JUNE 15, 2017 – Just before one in the afternoon last Thursday, Todd Levine prepared a corned beef on a bulkie roll, and handed the deli sandwich to a man named Bill. Levine, who runs Larry Levine’s kosher market in Peabody, then went back to cut some more steaks behind the counter.
Bill, who Levine has seen a handful of times over the years, took a seat at a small round table, adjacent to a rack of gefilte fish jars. He talked with his caregiver, a woman in her fifties who sat opposite him. But two bites into the corned beef, the conversation stopped. Bill began to gasp and Levine reached for his phone and called 911.
Levine, who grew up in Malden, and has been cutting kosher meat since 1982, began barking out directions from the 911 attendant to Bill’s caregiver. When she tried the Heimlich maneuver, Bill collapsed to the floor. That’s when Levine told her to initiate mouth-to-mouth resuscitation.
Levine, who calls himself an MD, a meat dealer, knows his way around a steak or knish, and has served up Celtic luminaries like Dave Cowens and Hank Finkel, but has had no experience with cardiopulmonary resuscitation or CPR. Still, he knew that the man was running out of time. “He went from coughing to nothing. His face was blue and he wasn’t moving,” said Levine.
As Levine watched it all play out, two longtime members of his staff – who happen to be sisters – began to pray in Spanish. “I asked God to please help this man, and to please give him another chance,” explained Sandra Blas, who stood over the man and prayed. Meanwhile, her sister Sara Ago, stepped outside and began to pray and cry. “I asked God to help give him back his life,” said Ago, who grew up with her sister in Guatemala and now lives in Lynn.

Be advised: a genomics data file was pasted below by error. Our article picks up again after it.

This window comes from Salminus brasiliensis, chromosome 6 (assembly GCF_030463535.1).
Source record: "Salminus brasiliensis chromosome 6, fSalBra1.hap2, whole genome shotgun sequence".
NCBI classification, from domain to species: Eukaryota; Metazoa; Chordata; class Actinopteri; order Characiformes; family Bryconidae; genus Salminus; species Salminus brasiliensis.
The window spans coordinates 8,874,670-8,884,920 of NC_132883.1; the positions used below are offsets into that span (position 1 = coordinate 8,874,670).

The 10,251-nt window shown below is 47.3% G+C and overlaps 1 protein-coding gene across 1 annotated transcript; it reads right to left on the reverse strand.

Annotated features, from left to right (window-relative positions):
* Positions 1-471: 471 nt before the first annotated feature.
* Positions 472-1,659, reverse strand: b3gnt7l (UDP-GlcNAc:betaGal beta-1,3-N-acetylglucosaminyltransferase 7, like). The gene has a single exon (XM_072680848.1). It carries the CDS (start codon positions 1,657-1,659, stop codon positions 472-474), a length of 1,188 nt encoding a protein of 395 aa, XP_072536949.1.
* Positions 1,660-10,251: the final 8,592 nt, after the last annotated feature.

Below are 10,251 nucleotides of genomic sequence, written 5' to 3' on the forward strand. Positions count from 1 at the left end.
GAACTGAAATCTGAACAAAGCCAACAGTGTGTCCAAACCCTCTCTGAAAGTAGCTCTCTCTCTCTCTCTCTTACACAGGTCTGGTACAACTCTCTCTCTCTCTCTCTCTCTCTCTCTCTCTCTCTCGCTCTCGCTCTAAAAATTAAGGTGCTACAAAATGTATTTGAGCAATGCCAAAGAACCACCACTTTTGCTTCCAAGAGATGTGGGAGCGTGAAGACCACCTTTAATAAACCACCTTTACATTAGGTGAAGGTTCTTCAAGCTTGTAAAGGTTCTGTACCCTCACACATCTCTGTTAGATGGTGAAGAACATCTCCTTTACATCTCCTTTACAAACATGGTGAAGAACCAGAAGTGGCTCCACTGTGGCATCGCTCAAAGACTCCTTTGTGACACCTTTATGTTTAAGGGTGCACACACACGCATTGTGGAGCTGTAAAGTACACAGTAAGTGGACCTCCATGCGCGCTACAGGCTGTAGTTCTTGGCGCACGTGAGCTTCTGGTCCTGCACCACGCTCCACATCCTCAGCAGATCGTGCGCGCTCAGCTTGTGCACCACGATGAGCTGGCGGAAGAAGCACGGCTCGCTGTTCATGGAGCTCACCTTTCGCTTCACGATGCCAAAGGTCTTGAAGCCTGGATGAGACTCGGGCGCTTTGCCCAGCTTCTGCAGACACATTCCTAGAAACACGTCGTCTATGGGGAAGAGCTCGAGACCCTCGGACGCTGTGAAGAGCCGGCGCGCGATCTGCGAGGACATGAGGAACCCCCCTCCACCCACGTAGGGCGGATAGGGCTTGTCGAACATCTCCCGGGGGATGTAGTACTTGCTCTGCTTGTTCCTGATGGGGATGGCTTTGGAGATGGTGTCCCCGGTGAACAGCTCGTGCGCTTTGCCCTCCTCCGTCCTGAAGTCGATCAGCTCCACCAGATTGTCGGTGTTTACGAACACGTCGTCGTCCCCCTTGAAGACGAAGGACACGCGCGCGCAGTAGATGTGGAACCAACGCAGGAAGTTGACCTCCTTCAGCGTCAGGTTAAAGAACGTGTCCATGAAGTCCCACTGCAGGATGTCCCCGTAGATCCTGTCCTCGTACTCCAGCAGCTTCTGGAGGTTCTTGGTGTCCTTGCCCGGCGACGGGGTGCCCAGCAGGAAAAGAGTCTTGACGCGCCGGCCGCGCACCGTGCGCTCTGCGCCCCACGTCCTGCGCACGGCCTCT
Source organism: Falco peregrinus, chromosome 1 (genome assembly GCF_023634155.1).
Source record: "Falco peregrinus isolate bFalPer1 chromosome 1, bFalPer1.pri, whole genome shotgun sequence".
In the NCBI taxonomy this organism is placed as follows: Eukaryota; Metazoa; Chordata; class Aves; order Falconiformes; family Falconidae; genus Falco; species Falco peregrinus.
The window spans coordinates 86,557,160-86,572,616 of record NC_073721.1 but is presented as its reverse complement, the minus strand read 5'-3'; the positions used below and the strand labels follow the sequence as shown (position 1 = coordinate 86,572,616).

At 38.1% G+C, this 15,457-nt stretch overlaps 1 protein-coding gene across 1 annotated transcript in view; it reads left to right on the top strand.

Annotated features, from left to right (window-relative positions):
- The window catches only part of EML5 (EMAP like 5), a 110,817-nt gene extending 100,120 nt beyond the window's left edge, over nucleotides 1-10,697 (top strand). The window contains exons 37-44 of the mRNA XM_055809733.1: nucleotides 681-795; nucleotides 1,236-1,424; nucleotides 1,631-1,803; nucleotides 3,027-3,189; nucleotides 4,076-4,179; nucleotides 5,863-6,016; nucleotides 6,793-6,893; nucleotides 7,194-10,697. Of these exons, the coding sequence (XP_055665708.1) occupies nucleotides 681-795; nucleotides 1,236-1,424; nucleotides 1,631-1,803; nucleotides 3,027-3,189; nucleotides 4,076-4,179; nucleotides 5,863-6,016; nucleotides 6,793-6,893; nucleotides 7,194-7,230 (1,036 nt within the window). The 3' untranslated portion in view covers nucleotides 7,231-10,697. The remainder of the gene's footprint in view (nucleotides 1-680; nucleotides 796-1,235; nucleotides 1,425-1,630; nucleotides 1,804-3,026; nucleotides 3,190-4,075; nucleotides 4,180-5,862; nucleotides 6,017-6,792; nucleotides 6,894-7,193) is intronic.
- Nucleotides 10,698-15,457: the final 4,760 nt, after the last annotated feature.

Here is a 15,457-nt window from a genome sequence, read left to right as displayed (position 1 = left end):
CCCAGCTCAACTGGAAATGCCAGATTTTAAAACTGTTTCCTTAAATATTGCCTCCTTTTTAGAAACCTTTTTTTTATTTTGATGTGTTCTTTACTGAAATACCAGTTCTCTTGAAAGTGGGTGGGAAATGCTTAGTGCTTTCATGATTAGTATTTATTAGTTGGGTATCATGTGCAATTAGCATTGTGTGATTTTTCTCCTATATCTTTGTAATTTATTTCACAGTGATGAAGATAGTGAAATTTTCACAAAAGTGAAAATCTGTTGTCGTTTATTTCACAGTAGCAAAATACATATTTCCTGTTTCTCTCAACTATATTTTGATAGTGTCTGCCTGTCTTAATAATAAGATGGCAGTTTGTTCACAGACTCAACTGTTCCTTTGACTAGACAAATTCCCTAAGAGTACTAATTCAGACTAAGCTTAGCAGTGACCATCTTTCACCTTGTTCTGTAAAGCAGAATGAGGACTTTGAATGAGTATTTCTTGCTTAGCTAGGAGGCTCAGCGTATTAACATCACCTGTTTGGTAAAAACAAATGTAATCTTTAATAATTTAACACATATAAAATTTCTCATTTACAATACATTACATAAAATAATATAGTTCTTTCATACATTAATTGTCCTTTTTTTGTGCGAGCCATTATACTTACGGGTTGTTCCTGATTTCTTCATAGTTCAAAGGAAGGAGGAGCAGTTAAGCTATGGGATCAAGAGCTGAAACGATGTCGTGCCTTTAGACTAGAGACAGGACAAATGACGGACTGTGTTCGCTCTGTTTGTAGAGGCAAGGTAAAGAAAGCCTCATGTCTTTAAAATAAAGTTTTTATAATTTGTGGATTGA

As the workers prayed, the room fell silent. Then the caregiver, who did not identify herself, implored Bill to breathe. “She kept saying ‘Bill, don’t do this to me. Don’t you leave me,’” said Levine.
Amid the commotion, Bill took a breath and another breath, and by the time the paramedics arrived, he was standing. The paramedics asked if he wanted to go to the hospital but the man, who told Levine he was 89, declined.
Back behind the counter, the two sisters embraced and shed more tears, and thanked God. “We saw a miracle. I saw the guy dying. And I saw when he came back to life, so I believe it’s a miracle from God,” said Blas. “I learned a lesson because life is too short. And so we have to live and be happy, because life can go away even if you’re healthy. In a moment it can be over.”
After the man stood, Levine prepared another corned beef on a bulkie and handed it to his customer. Said Levine, “He walked out on his own and said ‘Mr. Levine, I’ll be back.’ ”